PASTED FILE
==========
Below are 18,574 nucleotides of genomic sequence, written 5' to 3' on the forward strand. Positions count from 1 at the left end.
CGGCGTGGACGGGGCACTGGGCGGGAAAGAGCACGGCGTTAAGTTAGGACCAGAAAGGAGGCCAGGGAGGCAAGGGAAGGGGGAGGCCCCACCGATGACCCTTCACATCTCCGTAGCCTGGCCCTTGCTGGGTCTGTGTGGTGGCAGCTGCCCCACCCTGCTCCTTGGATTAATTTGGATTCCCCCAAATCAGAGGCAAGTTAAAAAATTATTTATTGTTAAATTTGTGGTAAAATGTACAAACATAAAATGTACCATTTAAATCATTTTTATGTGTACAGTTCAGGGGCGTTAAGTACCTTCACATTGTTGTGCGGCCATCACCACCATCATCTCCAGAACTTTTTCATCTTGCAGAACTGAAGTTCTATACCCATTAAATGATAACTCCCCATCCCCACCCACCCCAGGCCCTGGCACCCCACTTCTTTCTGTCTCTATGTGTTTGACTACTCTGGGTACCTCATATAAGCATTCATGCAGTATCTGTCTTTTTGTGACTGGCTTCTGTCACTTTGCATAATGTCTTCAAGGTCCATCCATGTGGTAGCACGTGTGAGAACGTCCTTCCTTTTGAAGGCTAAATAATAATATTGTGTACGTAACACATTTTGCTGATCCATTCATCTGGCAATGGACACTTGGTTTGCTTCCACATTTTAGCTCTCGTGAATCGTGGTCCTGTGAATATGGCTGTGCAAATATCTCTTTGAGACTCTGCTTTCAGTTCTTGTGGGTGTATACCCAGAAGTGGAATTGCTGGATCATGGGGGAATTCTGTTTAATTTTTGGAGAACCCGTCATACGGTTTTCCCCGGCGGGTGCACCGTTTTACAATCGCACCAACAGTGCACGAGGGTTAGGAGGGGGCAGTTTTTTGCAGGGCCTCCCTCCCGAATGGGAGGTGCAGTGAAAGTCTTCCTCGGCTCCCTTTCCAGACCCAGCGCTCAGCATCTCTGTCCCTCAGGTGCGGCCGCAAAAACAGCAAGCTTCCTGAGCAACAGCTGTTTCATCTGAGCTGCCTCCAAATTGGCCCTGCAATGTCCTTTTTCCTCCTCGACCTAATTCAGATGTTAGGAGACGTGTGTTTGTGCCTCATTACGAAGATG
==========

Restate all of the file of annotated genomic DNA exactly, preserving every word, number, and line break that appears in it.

Below are 18,574 nucleotides of genomic sequence, written 5' to 3' on the forward strand. Positions count from 1 at the left end.
CGGCGTGGACGGGGCACTGGGCGGGAAAGAGCACGGCGTTAAGTTAGGACCAGAAAGGAGGCCAGGGAGGCAAGGGAAGGGGGAGGCCCCACCGATGACCCTTCACATCTCCGTAGCCTGGCCCTTGCTGGGTCTGTGTGGTGGCAGCTGCCCCACCCTGCTCCTTGGATTAATTTGGATTCCCCCAAATCAGAGGCAAGTTAAAAAATTATTTATTGTTAAATTTGTGGTAAAATGTACAAACATAAAATGTACCATTTAAATCATTTTTATGTGTACAGTTCAGGGGCGTTAAGTACCTTCACATTGTTGTGCGGCCATCACCACCATCATCTCCAGAACTTTTTCATCTTGCAGAACTGAAGTTCTATACCCATTAAATGATAACTCCCCATCCCCACCCACCCCAGGCCCTGGCACCCCACTTCTTTCTGTCTCTATGTGTTTGACTACTCTGGGTACCTCATATAAGCATTCATGCAGTATCTGTCTTTTTGTGACTGGCTTCTGTCACTTTGCATAATGTCTTCAAGGTCCATCCATGTGGTAGCACGTGTGAGAACGTCCTTCCTTTTGAAGGCTAAATAATAATATTGTGTACGTAACACATTTTGCTGATCCATTCATCTGGCAATGGACACTTGGTTTGCTTCCACATTTTAGCTCTCGTGAATCGTGGTCCTGTGAATATGGCTGTGCAAATATCTCTTTGAGACTCTGCTTTCAGTTCTTGTGGGTGTATACCCAGAAGTGGAATTGCTGGATCATGGGGGAATTCTGTTTAATTTTTGGAGAACCCGTCATACGGTTTTCCCCGGCGGGTGCACCGTTTTACAATCGCACCAACAGTGCACGAGGGTTAGGAGGGGGCAGTTTTTTGCAGGGCCTCCCTCCCGAATGGGAGGTGCAGTGAAAGTCTTCCTCGGCTCCCTTTCCAGACCCAGCGCTCAGCATCTCTGTCCCTCAGGTGCGGCCGCAAAAACAGCAAGCTTCCTGAGCAACAGCTGTTTCATCTGAGCTGCCTCCAAATTGGCCCTGCAATGTCCTTTTTCCTCCTCGACCTAATTCAGATGTTAGGAGACGTGTGTTTGTGCCTCATTACGAAGATG